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World Anti-Doping Agency to appeal Nicklas Backstrom ruling

Nicklas Backstrom was banned from playing in the gold medal game in Sochi after a positive drug test, but was later exonerated by the Intenational Olympic Committee and finally received his silver medal last summer. But the Anti-Doping Agency is appealing that ruling.
The Hockey News

The Hockey News

Washington Capitals center Nicklas Backstrom was cleared of any wrongdoing and had his Olympic silver medal awarded to him six months month after a positive drug test in Sochi, but if the World Anti-Doping Agency (WADA) has anything to say about it, Backstrom is still guilty of cheating.

A spokesman for WADA confirmed to that the agency has appealed the decision by the International Olympic Committee (IOC) and the International Ice Hockey Federation (IIHF) to clear Backstrom of any wrongdoing to the Court of Arbitration for Sport in Switzerland.

“The decision to exonerate the athlete was recently appealed by WADA to the Court of Arbitration for Sport,” WADA’s senior manager of media relations and communications Ben Nichols wrote in an email to “As with all pending cases, and adhering to the proper and normal respect for the integrity of the legal process, WADA will refrain from commenting on the subject until the appeal has been completed and a decision rendered by the Court of Arbitration for Sport.”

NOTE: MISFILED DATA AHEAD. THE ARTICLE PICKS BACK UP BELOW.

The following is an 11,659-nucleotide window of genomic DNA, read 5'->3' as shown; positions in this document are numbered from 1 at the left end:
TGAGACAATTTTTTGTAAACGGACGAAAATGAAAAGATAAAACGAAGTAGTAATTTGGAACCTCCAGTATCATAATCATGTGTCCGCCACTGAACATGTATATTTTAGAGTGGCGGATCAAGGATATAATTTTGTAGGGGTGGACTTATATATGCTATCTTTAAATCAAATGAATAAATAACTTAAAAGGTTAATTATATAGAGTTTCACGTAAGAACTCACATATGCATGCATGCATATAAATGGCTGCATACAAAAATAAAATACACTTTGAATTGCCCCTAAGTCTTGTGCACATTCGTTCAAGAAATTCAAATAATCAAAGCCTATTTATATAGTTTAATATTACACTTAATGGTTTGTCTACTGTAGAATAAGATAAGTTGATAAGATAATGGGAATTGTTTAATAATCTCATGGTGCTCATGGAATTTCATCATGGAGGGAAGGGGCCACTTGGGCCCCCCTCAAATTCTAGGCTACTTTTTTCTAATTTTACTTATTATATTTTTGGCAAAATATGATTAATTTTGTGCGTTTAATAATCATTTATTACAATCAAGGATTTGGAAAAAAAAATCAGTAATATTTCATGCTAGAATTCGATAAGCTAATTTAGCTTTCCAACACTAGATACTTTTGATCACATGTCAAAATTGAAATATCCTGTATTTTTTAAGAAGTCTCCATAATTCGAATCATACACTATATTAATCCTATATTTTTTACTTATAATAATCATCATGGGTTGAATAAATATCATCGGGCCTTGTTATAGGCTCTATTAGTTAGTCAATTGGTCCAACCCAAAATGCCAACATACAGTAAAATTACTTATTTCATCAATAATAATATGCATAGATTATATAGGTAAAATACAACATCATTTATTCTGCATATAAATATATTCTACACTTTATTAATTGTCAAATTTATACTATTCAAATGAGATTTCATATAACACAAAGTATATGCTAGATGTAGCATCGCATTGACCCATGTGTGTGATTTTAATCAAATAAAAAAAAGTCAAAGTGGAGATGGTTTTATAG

WADA would not say on what grounds it is appealing the ruling, nor would it speculate on whether a successful appeal would mean Backstrom would be once again stripped of the silver medal he received about a month after the Olympics. If the appeal succeeds, it would stand to reason Backstrom would lose his medal and be suspended from international competition. In any event, WADA is either not buying the notion that Backstrom was an innocent victim or believes athletes are responsible for what they put in their bodies regardless of the circumstances.

Backstrom found out just hours before the gold medal game, in which Canada beat Sweden 3-0, that he was banned from the gold medal game by the IOC after both the ‘A’ and ‘B’ samples of his drug test were positive for pseudoephedrine, a substance found in Zyrtec-D, an allergy medication Backstrom had taken for seven years prior and had used when he played in three previous World Championships and two Olympics. Backstrom claimed he had disclosed that he was using the over-the-counter medication prior to being tested after Sweden’s win over Slovenia in the quarterfinal game.

Backstrom said he had already had the medication approved by Team Sweden’s medical staff, an assertion that was backed up by team doctor Bjorn Waldeback. At the time the chief physician for the IIHF referred to Backstrom as “an innocent victim.”

The IOC later relented on its decision to suspend Backstrom and exonerated him. It also awarded him his silver medal. Pseudoephedrine is not a banned substance in the NHL.

In its ruling, the IOC’s Disciplinary Committee said, “there was no indication of any intent of the athlete to improve his performance by taking a prohibited substance.” It also pinned the blame squarely on the shoulders of the Swedish doctor. “(Waldeback) made a serious error in advising the athlete that his use of Zyrtec-D would not give rise to an adverse analytical finding,” it said.



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